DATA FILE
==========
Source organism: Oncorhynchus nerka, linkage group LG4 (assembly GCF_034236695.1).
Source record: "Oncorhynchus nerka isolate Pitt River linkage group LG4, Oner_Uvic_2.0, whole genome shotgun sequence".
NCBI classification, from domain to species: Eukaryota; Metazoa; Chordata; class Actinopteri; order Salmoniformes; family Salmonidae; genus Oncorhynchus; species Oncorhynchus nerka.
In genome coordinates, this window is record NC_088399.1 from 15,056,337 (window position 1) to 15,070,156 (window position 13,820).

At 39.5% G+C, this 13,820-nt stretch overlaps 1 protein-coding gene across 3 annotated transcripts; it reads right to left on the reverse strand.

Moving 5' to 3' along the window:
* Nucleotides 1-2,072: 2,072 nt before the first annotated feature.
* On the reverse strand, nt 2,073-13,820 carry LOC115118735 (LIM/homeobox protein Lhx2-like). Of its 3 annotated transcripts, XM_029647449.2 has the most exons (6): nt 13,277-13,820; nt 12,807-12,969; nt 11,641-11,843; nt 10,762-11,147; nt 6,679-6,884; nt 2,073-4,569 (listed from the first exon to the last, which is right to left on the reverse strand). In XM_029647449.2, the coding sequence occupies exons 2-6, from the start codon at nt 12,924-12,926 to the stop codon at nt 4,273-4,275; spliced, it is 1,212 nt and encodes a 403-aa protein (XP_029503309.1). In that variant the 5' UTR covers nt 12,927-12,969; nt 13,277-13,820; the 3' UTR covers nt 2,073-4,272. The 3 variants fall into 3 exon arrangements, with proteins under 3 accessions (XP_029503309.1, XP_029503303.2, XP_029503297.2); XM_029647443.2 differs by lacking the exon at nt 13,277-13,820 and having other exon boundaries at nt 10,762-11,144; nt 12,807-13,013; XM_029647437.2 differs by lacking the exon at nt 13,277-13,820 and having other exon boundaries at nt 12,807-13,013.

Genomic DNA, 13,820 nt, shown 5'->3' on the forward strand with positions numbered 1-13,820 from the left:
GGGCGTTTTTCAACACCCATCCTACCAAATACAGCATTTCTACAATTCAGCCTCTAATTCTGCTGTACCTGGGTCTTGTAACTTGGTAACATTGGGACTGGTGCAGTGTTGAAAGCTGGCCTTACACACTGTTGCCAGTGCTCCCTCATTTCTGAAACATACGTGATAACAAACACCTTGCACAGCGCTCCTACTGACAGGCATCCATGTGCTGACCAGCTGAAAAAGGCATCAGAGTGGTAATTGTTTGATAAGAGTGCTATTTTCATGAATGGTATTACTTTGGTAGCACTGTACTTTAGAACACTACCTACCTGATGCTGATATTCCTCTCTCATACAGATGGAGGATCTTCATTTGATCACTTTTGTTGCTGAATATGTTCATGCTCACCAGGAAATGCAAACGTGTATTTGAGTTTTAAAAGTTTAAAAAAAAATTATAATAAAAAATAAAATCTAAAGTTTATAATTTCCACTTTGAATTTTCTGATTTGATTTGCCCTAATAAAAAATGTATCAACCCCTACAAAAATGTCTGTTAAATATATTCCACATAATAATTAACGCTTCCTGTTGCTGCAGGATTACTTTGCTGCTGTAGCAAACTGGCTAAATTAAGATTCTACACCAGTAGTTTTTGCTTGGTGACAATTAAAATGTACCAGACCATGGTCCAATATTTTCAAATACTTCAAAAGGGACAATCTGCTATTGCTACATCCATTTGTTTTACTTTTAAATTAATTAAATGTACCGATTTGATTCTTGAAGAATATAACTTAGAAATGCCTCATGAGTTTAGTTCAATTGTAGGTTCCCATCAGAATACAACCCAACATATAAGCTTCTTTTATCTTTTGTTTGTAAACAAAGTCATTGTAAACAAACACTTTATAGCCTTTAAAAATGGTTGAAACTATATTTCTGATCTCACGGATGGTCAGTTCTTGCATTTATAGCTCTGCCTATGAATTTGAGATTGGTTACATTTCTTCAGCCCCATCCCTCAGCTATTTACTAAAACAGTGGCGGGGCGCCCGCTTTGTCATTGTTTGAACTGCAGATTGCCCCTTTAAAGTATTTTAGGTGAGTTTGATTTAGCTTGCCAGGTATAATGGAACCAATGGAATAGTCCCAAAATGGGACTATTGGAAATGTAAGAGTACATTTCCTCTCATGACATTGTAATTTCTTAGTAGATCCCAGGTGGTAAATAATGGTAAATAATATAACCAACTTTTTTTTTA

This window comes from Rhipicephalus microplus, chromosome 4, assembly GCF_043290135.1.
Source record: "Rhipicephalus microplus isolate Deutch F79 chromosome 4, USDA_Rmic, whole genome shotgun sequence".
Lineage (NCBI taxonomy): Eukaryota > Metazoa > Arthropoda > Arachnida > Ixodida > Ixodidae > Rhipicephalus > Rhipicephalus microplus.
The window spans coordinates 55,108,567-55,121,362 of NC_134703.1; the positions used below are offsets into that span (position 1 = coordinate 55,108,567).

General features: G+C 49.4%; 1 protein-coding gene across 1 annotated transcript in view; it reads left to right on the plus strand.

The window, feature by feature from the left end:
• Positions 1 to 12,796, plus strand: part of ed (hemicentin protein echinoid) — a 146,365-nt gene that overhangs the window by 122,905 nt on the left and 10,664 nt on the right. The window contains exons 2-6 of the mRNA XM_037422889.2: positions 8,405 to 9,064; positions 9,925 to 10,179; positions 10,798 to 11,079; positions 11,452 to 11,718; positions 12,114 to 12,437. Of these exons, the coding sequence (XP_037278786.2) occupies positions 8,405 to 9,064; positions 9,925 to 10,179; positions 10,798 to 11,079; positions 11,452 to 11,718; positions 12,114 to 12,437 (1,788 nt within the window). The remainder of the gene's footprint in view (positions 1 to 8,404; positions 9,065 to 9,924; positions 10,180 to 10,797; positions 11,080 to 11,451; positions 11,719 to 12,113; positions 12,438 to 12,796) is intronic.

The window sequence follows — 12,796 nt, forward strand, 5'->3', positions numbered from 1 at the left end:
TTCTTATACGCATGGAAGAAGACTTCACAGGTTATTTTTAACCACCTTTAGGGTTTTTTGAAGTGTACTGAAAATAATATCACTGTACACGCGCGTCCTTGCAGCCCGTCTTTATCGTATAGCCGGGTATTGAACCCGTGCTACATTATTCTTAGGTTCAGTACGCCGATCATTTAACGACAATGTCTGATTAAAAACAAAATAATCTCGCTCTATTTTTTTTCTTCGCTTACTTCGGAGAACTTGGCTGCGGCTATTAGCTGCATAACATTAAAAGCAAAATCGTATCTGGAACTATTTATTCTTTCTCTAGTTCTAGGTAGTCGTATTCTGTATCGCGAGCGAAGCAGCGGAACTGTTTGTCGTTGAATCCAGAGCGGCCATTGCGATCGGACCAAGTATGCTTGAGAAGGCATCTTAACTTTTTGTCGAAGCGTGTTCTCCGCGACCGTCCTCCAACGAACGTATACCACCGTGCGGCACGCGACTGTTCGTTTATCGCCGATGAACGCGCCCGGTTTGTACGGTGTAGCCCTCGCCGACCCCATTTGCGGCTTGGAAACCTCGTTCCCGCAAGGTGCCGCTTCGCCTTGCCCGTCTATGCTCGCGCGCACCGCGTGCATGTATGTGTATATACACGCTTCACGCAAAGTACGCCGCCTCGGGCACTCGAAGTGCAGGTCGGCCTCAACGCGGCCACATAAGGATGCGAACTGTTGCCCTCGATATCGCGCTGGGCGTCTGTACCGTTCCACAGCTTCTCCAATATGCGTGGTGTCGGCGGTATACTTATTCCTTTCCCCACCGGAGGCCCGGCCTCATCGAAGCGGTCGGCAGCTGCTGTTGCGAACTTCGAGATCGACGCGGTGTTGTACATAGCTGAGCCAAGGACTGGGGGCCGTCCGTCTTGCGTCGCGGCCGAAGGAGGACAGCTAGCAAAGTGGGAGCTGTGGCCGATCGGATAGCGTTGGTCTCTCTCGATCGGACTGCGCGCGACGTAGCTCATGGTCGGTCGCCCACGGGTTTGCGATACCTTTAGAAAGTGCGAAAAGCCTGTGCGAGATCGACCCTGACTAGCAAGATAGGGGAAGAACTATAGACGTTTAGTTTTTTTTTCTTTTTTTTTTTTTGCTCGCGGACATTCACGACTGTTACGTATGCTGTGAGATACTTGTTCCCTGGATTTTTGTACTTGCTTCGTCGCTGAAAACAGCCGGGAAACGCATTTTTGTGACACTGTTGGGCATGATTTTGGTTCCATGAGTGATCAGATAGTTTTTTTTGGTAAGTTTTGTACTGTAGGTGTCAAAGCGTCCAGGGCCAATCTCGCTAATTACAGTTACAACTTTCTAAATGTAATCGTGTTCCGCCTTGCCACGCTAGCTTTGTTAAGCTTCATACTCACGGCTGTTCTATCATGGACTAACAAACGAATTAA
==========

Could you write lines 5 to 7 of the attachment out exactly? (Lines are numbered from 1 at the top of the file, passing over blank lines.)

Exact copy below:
At 39.5% G+C, this 13,820-nt stretch overlaps 1 protein-coding gene across 3 annotated transcripts; it reads right to left on the reverse strand.

Moving 5' to 3' along the window:
* Nucleotides 1-2,072: 2,072 nt before the first annotated feature.